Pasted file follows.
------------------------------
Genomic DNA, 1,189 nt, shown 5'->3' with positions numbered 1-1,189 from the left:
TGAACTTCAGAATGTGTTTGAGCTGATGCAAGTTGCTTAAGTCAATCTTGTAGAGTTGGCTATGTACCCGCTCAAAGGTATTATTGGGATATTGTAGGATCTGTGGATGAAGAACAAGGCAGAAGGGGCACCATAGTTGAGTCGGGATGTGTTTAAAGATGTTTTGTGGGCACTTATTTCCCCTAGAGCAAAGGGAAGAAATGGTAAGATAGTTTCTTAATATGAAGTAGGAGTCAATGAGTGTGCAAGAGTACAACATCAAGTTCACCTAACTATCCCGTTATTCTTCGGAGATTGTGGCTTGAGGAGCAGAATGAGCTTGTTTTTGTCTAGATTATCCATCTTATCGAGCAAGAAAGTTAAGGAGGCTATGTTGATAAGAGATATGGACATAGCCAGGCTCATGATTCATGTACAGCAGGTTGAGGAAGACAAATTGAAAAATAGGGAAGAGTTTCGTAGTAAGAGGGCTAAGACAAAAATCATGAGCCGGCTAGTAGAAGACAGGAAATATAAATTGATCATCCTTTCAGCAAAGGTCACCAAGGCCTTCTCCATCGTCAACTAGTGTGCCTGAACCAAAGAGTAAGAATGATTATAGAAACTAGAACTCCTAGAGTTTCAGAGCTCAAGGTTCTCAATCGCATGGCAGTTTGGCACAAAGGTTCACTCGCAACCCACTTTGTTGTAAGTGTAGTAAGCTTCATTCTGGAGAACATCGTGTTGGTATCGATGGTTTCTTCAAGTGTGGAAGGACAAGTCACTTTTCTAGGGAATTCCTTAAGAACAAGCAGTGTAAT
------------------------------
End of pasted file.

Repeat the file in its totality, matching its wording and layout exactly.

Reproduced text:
Genomic DNA, 1,189 nt, shown 5'->3' with positions numbered 1-1,189 from the left:
TGAACTTCAGAATGTGTTTGAGCTGATGCAAGTTGCTTAAGTCAATCTTGTAGAGTTGGCTATGTACCCGCTCAAAGGTATTATTGGGATATTGTAGGATCTGTGGATGAAGAACAAGGCAGAAGGGGCACCATAGTTGAGTCGGGATGTGTTTAAAGATGTTTTGTGGGCACTTATTTCCCCTAGAGCAAAGGGAAGAAATGGTAAGATAGTTTCTTAATATGAAGTAGGAGTCAATGAGTGTGCAAGAGTACAACATCAAGTTCACCTAACTATCCCGTTATTCTTCGGAGATTGTGGCTTGAGGAGCAGAATGAGCTTGTTTTTGTCTAGATTATCCATCTTATCGAGCAAGAAAGTTAAGGAGGCTATGTTGATAAGAGATATGGACATAGCCAGGCTCATGATTCATGTACAGCAGGTTGAGGAAGACAAATTGAAAAATAGGGAAGAGTTTCGTAGTAAGAGGGCTAAGACAAAAATCATGAGCCGGCTAGTAGAAGACAGGAAATATAAATTGATCATCCTTTCAGCAAAGGTCACCAAGGCCTTCTCCATCGTCAACTAGTGTGCCTGAACCAAAGAGTAAGAATGATTATAGAAACTAGAACTCCTAGAGTTTCAGAGCTCAAGGTTCTCAATCGCATGGCAGTTTGGCACAAAGGTTCACTCGCAACCCACTTTGTTGTAAGTGTAGTAAGCTTCATTCTGGAGAACATCGTGTTGGTATCGATGGTTTCTTCAAGTGTGGAAGGACAAGTCACTTTTCTAGGGAATTCCTTAAGAACAAGCAGTGTAAT